Nine days later, we were back on home ground at Dolly’s, thrilled to attract another large audience for what is usually one of our quieter events. Stella Rose Benson read us some new poems and Sarah Perry dazzled with three pieces of Sparks-inspired flash fiction. Poet Gareth Edwards returned to read his two Penzance Litfest poems, Sparks – about the mellowing of love and romance over time – and Two Doors. Annabel Banks then read an excerpt from her intriguing novel, The Lockpicker’s Guide, about a woman who works along car manufacturing robots by day before breaking into forgotten spaces as an urban explorer by night.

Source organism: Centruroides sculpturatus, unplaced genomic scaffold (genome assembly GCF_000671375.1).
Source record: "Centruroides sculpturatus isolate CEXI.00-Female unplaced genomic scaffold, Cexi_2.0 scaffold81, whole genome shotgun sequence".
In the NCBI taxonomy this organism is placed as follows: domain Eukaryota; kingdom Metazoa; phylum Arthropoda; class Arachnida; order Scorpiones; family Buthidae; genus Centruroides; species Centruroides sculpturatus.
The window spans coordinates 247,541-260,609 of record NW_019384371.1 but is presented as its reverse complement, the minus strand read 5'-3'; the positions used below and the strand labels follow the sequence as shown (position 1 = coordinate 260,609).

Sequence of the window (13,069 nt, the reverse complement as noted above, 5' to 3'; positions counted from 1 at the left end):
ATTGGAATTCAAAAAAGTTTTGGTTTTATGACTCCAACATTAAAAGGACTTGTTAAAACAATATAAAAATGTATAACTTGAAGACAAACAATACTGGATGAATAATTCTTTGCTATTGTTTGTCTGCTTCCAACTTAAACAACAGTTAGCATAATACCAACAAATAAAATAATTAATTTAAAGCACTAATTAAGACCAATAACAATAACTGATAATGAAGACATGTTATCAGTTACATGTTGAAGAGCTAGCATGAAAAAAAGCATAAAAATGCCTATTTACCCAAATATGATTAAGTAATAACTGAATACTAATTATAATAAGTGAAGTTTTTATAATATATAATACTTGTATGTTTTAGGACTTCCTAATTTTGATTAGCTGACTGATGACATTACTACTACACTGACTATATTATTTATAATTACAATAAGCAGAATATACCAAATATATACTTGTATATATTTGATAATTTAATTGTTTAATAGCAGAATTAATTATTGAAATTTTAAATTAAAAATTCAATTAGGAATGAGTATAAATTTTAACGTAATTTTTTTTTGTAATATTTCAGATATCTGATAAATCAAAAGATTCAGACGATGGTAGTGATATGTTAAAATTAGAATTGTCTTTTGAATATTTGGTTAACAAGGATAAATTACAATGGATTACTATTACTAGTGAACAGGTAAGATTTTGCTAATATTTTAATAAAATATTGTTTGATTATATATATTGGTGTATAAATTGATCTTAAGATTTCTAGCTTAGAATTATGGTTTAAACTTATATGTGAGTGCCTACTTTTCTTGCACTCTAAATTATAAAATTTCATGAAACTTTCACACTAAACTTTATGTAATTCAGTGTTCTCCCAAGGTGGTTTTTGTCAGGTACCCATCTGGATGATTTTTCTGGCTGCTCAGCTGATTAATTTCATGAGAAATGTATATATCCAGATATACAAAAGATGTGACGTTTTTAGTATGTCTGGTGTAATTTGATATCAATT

Poet Angela Nicholson began the second half with poetry, including the John Clare-inspired Ploughing. New writer George Lewis then read his story, Iskra, drawing on family history and moving back and forth in time to encompass events in Poland and Plymouth. Telltales regular Sarah Valmai Jones read some of her compact, powerful poems before our last reader of the evening, Marilyn Denbigh. Marilyn, who is currently training as a counsellor and poetry therapist, read a highly evocative and eloquent piece of memoir 21 Dancing Men, about her 21st birthday celebrations and encounters with San bushmen during a safari in Southern Africa.